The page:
Labor Day has always been a time for us to get the idea of work and Sabbath correct in our own day. Work was not given to us by God as a punishment, but as a way to achieve the best that humanity could become, by partnering with God himself to build up the kingdom of God. When we get it wrong, work can be damaging to families: either through unemployment, or underemployment, or work that demeans the laborer, or work that takes the laborer away from his family. Work, properly understood, as taught by our Church, provides a living and dignity for the worker, and sustenance for the family. Pope Francis writes in his encyclical, Laudato Si’, “Work is a necessity, part of the meaning of life on this earth, a path to growth, human development and personal fulfillment” (no. 128).

In their Labor Day Statement this year, the US Conference of Catholic Bishops takes note of the toll that labor inequality and unemployment have on the family, as well as the woundedness of the human family caused by greed and indifference to the needs of the poor and those marginalized by society. They write that the path forward has to consist of individual and communal action, standing in solidarity with families in need. They write: “Our faith calling to love one another impels us to share that vision of charity and justice with others, and to go forth and encounter those at the margins. Through collective action and movements, we have to recommit ourselves to our brothers and sisters around the world in the human family, and build systems and structures that nurture family formation and stability in our own homes and neighborhoods. Sufficient decent work that honors dignity and families is a necessary component of the task before us, and it is the Catholic way.”

The Psalmist says today: “Only in God be at rest, my soul, for from him comes my hope.” Resting in God is our true Sabbath, and when we do that, we will be in solidarity with those in need, laboring for God in doing works of mercy and spreading the Gospel in our words and our deeds.

Anointing of the Sick Homilies Ordinary Time Sacraments

The Twenty-third Sunday of Ordinary Time: Ephphatha!

Today’s readings

Jesus’ ministry on earth was all about healing.  In today’s gospel, he heals a man who has been deaf and mute with the word of command: “Ephphatha!” – “Be opened!”  So you’ve heard me talk about this kind of thing before. The healing is not here just for us to say “how nice for that deaf and mute man.” The healing he intends, the command, “Be opened!” is for us too.  Mark brings us this story in his Gospel because Ephphatha is what Jesus is about.  He is about healing, and opening up a way for those who have been at odds with God to be back in relationship with him.  So whether the obstacle has been a physical illness or a spiritual one, he commands ephphatha, that the way be opened and the obstacle obliterated, and the illness of the broken one bound up and the way made straight for the person to be in communion with God.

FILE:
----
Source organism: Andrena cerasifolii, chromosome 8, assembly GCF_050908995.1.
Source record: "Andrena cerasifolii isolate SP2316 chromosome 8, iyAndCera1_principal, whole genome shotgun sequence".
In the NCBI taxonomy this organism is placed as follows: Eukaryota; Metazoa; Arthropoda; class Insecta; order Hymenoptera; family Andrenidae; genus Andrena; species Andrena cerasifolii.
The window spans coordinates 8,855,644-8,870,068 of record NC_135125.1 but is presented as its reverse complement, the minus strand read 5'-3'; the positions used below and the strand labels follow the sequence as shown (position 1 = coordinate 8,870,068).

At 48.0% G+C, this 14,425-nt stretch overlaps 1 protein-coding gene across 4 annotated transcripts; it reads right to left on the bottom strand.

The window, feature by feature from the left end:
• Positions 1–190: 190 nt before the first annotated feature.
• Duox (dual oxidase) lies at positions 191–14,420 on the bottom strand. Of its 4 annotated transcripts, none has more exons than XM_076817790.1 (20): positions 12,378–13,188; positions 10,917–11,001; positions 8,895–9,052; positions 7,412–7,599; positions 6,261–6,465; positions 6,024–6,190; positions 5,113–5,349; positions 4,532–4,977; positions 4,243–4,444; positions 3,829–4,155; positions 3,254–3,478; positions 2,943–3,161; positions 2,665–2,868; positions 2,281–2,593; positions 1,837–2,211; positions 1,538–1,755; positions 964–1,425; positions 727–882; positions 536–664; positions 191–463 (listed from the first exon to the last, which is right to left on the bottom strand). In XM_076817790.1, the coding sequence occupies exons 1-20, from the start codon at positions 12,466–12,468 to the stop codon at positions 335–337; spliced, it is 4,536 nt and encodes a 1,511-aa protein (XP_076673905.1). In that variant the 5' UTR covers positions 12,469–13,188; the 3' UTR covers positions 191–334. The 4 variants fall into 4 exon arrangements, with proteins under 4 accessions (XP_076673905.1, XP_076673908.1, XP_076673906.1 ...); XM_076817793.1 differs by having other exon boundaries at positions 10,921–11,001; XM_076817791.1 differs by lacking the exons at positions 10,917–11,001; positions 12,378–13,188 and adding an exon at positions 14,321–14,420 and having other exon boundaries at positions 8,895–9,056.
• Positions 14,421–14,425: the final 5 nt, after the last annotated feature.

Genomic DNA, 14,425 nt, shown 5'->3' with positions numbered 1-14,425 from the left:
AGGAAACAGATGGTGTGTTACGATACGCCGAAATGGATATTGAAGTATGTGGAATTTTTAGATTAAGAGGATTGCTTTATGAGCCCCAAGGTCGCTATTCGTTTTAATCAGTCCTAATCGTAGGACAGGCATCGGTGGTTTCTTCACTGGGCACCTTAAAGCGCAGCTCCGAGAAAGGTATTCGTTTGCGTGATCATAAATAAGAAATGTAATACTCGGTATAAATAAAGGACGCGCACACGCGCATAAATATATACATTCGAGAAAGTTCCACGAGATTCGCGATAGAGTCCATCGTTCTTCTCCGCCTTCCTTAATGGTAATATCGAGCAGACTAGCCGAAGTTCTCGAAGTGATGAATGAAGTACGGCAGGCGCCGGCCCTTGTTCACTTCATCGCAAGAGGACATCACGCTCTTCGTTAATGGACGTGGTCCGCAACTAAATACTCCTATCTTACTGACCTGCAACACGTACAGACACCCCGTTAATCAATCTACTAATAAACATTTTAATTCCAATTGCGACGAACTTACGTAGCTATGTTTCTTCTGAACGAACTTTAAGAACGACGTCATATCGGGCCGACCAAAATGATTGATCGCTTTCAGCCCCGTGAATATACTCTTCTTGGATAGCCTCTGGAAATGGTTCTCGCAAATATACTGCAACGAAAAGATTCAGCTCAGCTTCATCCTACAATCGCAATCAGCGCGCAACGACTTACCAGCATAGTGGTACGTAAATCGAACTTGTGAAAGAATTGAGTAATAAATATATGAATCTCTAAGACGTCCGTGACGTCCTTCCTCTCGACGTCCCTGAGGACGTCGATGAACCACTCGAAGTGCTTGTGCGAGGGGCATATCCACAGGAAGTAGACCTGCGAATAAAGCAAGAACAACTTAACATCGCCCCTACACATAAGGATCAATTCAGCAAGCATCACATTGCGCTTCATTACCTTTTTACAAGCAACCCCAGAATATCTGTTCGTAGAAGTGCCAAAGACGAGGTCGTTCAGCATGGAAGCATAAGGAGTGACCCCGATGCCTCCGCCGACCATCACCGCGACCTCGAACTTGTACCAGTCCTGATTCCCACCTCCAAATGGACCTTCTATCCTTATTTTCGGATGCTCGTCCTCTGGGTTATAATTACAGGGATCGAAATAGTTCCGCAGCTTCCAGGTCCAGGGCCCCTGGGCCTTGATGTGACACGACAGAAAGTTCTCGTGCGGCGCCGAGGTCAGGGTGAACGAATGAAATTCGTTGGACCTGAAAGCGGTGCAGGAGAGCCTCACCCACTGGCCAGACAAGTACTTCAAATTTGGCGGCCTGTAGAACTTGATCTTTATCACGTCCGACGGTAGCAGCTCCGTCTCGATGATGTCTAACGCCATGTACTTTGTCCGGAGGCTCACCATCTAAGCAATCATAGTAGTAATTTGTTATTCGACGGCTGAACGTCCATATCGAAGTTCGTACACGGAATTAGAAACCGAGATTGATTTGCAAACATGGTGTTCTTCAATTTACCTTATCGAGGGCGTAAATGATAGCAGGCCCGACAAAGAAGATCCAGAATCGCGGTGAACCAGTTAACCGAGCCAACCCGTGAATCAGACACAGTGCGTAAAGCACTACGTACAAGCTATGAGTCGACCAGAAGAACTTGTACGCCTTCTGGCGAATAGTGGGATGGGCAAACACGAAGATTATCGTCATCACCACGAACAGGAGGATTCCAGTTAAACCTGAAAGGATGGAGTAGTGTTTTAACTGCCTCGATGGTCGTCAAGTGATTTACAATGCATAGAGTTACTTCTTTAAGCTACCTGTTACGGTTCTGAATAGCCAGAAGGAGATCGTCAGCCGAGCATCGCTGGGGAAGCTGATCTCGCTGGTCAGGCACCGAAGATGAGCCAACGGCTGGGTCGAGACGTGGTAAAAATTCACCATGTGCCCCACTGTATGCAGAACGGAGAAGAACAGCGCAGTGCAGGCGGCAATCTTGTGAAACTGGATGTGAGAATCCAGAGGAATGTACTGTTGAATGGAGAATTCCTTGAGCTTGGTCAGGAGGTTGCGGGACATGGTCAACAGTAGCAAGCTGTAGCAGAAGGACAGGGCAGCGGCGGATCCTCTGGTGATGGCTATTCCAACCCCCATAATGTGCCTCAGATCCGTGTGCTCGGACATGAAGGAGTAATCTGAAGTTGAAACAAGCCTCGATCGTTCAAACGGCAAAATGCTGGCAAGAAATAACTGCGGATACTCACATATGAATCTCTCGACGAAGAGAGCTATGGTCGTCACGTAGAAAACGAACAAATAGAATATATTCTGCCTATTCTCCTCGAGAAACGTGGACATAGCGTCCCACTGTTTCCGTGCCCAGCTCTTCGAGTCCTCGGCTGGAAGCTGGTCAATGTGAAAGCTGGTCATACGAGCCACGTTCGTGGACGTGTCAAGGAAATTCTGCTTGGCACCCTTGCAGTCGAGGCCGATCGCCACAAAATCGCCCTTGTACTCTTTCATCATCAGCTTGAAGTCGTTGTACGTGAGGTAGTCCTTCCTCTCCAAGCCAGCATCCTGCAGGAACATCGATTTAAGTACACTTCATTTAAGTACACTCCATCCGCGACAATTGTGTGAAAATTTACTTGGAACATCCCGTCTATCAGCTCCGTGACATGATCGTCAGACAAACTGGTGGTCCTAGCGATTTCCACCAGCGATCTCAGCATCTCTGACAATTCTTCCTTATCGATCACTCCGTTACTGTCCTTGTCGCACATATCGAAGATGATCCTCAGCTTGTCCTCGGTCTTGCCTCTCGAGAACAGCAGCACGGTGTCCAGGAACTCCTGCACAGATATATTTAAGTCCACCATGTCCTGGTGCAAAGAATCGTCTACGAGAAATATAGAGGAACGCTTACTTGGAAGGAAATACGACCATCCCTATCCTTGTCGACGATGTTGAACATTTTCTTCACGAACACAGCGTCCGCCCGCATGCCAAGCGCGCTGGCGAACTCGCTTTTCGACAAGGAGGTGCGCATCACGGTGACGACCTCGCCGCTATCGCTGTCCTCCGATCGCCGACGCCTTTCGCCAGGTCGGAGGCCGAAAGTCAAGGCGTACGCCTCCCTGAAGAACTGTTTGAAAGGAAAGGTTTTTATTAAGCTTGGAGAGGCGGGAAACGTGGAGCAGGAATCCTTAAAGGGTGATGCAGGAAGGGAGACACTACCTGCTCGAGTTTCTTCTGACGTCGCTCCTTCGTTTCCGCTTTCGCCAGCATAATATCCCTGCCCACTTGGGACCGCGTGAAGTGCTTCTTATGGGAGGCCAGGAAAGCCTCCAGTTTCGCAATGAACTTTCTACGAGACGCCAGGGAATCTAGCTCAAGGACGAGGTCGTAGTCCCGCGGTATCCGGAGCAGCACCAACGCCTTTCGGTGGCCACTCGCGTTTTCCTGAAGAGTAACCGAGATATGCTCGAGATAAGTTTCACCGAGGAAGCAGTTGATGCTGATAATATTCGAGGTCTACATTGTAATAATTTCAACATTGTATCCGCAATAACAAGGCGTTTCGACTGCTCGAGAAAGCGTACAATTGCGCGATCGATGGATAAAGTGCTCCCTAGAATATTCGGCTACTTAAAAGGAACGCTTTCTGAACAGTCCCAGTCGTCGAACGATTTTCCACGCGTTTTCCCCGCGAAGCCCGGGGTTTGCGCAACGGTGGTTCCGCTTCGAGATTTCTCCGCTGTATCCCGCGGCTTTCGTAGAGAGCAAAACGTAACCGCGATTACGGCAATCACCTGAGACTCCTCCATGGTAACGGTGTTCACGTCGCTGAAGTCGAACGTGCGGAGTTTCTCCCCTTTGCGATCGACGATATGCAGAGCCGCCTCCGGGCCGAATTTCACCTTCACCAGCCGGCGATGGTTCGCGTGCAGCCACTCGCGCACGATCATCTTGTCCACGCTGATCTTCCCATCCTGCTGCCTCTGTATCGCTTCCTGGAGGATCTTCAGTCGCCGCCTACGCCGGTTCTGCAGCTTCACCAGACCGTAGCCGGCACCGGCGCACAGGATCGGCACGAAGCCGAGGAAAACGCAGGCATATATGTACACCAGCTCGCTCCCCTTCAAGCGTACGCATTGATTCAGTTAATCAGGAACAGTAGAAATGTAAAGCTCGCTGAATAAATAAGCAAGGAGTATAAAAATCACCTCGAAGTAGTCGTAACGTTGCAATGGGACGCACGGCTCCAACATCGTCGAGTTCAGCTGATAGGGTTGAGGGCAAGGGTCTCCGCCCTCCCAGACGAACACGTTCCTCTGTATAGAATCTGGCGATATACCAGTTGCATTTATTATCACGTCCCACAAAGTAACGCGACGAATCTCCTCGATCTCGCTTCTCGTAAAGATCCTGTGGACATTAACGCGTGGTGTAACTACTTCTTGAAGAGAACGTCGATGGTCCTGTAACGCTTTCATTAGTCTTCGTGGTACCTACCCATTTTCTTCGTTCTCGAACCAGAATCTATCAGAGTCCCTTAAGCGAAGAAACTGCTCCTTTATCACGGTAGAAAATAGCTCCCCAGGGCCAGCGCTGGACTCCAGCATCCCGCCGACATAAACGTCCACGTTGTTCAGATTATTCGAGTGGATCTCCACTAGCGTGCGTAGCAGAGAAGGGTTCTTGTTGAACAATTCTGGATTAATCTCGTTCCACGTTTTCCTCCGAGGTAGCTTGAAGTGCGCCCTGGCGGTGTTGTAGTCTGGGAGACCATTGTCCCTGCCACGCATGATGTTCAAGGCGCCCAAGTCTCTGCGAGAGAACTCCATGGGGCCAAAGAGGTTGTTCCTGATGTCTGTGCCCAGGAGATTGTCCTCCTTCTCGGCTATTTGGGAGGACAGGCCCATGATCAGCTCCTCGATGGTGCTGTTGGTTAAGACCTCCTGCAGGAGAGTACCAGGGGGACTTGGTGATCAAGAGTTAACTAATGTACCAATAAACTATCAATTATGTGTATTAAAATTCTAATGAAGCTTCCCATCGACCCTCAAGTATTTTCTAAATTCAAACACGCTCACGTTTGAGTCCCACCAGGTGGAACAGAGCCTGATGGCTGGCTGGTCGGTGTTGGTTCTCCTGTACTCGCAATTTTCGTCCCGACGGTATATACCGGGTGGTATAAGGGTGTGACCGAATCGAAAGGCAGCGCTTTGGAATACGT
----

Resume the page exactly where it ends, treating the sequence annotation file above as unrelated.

St. James today invites us to take a look at the issue from another angle.  Have we pre-judged people who are not like us when they come to the Church, or to us in any way?  Do we look down on those who don’t dress like us, or don’t speak like us, or don’t act like us?  Do these people have illness that needs to be healed?  Or is it we that have the illness, being unable to see them as Christ does, as brothers and sisters and children of God?  So whatever the illness is today, whether it is ours or someone else’s, Jesus commands it: ephphatha, be opened, that nothing may be an obstacle to the love of God and the healing of Jesus Christ.

Since the readings lead us to a place of healing, I want to take this opportunity to speak of one of the sacraments of healing, namely the Anointing of the Sick. I want to do that because I think it’s a sacrament we don’t think of much, until someone is near death, and that’s not what the Anointing of the Sick is all about. In the days prior to Vatican II, that was the understanding of the Sacrament. It was called Extreme Unction, Latin for “Last Anointing” and that’s not what it was supposed to be all about.

The impetus for the sacrament of Anointing of the Sick comes from the letter of Saint James. It says: “Is anyone among you sick? He should summon the presbyters of the church, and they should pray over him and anoint (him) with oil in the name of the Lord, and the prayer of faith will save the sick person, and the Lord will raise him up. If he has committed any sins, he will be forgiven.” (James 5:14-15) The sacrament is about healing: physical, sure, but also spiritual. Having God’s presence in the sacrament with us in our time of illness is of great value – just ask anyone who’s been through it!